Favorable weather seems to be weighing on the crop markets. With spring corn plantings reportedly nearing completion, forecasts for persistent showers this week seem to favor increased production. When combined with diminished Black Sea tensions, this news is putting pressure on grain and soy complexes. July corn sank 6.25 cents to $4.7175/bushel Sunday night, while December lost 6.75 cents to $4.685.

Weather news appears to be depressing the soy complex as well. Although a large portion of the nation’s soybean crop likely hasn’t been planted, the current situation still seems to favor a sizeable crop. One also has to wonder if early-spring price trends and wetness persuaded many producers to shift more acreage to beans. The fact that new-crop prices led the way lower Sunday night suggests such ideas are in play. July soybeans dove 15.5 cents to $15.00/bushel early Monday morning, while July soyoil slid 0.05 cents to 40.33 cents/pound, and July soymeal tumbled $5.4 to $497.2/ton.

Wheat markets are also suffering from weather and Black Sea news. Current U.S. rainfall may prove a major blessing to the winter wheat crop. And while spring wheat plantings continue lagging, current moisture still favors a larger fall crop. Meanwhile, news out of the Ukraine points to reduced political problems in that region, which in turn points to increase grain output. July CBOT wheat futures fell 9.75 cents to $6.4275/bushel shortly after dawn Monday, while July KCBT wheat dropped 7.25 cents to $7.3775, and July MWE futures dipped 5.0 cents to $7.205.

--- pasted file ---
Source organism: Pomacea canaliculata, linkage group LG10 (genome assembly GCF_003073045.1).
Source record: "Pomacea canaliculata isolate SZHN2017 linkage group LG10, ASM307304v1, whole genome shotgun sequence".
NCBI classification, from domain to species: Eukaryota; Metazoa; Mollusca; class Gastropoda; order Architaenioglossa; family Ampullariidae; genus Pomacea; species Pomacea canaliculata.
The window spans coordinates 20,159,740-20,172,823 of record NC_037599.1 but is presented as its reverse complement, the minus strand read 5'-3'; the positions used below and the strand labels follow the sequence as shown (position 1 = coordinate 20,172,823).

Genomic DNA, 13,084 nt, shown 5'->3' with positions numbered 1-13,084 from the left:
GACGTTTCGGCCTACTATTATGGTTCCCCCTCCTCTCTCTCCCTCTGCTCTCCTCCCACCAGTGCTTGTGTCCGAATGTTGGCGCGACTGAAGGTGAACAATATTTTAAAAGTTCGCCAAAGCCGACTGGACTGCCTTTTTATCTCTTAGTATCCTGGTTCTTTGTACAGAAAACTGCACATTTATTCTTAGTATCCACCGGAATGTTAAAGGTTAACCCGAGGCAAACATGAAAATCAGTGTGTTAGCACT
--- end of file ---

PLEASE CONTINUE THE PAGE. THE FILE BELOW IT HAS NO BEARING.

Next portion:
Cattle traders likely expect continued cash losses. Despite recent wholesale strength, CME cattle traders clearly believe recent cash losses will persist through late spring. Seasonally increasing cattle supplies traditionally depress prices as they did last week. June cattle plunged 1.30 cents to 136.30 cents/pound as pit trading ended last Friday, while December dove 1.20 cents to 144.25. Meanwhile, August feeder cattle crashed 2.52 cents to 192.85 cents/pound, and October plummeted 2.40 cents to 194.10.

Cash and wholesale losses continued undercutting hog futures last Friday. After rallying strongly in response to good news Wednesday, CME lean hog futures ended the week badly. Sustained weakness in cash and wholesale values almost surely played a big role in the drop, since the summer contracts are still trading at substantial premiums to spot quotes. June hog futures tumbled 0.75 cents to 116.85 cents/pound at Friday’s CME settlement, while December crept up 0.07 to 95.12.

Cotton futures also got off to a slow start Sunday night. Weekend rainfall will probably encourage Texas farmers to boost cotton plantings during the days ahead, and certainly seems likely to get the crop off to a good start. ICE futures declined Sunday night as a result, but seemed to find support at last Friday’s lows; that might presage a technical bounce. July cotton dropped 0.61 cents to 85.70 cents/pound shortly after sunrise Monday, while December cotton tumbled 0.75 to 78.72.